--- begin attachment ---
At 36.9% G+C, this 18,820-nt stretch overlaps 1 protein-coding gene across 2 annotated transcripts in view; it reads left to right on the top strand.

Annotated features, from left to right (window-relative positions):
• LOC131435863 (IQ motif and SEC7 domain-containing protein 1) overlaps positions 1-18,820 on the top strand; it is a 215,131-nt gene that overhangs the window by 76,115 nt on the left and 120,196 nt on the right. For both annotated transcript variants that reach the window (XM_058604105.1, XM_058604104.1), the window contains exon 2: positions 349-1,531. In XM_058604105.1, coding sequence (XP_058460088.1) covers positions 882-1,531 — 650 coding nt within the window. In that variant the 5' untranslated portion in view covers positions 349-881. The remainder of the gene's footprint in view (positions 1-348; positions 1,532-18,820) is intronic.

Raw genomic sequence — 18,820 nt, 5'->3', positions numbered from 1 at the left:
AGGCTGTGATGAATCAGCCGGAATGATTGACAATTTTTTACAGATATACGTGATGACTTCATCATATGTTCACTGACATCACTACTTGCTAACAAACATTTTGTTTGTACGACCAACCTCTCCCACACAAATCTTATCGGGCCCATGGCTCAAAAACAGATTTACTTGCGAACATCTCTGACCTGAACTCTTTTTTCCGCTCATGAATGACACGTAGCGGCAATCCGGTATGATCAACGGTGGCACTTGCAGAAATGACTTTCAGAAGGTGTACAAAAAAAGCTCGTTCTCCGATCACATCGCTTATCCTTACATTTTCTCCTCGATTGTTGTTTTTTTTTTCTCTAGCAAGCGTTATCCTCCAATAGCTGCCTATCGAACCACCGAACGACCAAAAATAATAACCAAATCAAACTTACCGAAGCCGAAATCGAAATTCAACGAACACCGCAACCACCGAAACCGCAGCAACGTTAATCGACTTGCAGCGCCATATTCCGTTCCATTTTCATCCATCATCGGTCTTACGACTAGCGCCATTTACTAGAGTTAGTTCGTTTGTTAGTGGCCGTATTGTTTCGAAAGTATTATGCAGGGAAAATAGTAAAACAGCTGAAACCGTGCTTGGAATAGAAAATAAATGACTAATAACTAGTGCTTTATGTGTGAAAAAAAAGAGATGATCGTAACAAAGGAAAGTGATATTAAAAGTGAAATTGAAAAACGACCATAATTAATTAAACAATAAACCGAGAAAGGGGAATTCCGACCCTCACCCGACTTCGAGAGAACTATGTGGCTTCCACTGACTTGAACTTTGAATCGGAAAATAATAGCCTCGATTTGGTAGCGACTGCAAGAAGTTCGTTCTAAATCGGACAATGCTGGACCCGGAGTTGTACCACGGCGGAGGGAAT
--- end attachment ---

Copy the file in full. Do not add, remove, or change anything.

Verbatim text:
At 36.9% G+C, this 18,820-nt stretch overlaps 1 protein-coding gene across 2 annotated transcripts in view; it reads left to right on the top strand.

Annotated features, from left to right (window-relative positions):
• LOC131435863 (IQ motif and SEC7 domain-containing protein 1) overlaps positions 1-18,820 on the top strand; it is a 215,131-nt gene that overhangs the window by 76,115 nt on the left and 120,196 nt on the right. For both annotated transcript variants that reach the window (XM_058604105.1, XM_058604104.1), the window contains exon 2: positions 349-1,531. In XM_058604105.1, coding sequence (XP_058460088.1) covers positions 882-1,531 — 650 coding nt within the window. In that variant the 5' untranslated portion in view covers positions 349-881. The remainder of the gene's footprint in view (positions 1-348; positions 1,532-18,820) is intronic.

Raw genomic sequence — 18,820 nt, 5'->3', positions numbered from 1 at the left:
AGGCTGTGATGAATCAGCCGGAATGATTGACAATTTTTTACAGATATACGTGATGACTTCATCATATGTTCACTGACATCACTACTTGCTAACAAACATTTTGTTTGTACGACCAACCTCTCCCACACAAATCTTATCGGGCCCATGGCTCAAAAACAGATTTACTTGCGAACATCTCTGACCTGAACTCTTTTTTCCGCTCATGAATGACACGTAGCGGCAATCCGGTATGATCAACGGTGGCACTTGCAGAAATGACTTTCAGAAGGTGTACAAAAAAAGCTCGTTCTCCGATCACATCGCTTATCCTTACATTTTCTCCTCGATTGTTGTTTTTTTTTTCTCTAGCAAGCGTTATCCTCCAATAGCTGCCTATCGAACCACCGAACGACCAAAAATAATAACCAAATCAAACTTACCGAAGCCGAAATCGAAATTCAACGAACACCGCAACCACCGAAACCGCAGCAACGTTAATCGACTTGCAGCGCCATATTCCGTTCCATTTTCATCCATCATCGGTCTTACGACTAGCGCCATTTACTAGAGTTAGTTCGTTTGTTAGTGGCCGTATTGTTTCGAAAGTATTATGCAGGGAAAATAGTAAAACAGCTGAAACCGTGCTTGGAATAGAAAATAAATGACTAATAACTAGTGCTTTATGTGTGAAAAAAAAGAGATGATCGTAACAAAGGAAAGTGATATTAAAAGTGAAATTGAAAAACGACCATAATTAATTAAACAATAAACCGAGAAAGGGGAATTCCGACCCTCACCCGACTTCGAGAGAACTATGTGGCTTCCACTGACTTGAACTTTGAATCGGAAAATAATAGCCTCGATTTGGTAGCGACTGCAAGAAGTTCGTTCTAAATCGGACAATGCTGGACCCGGAGTTGTACCACGGCGGAGGGAAT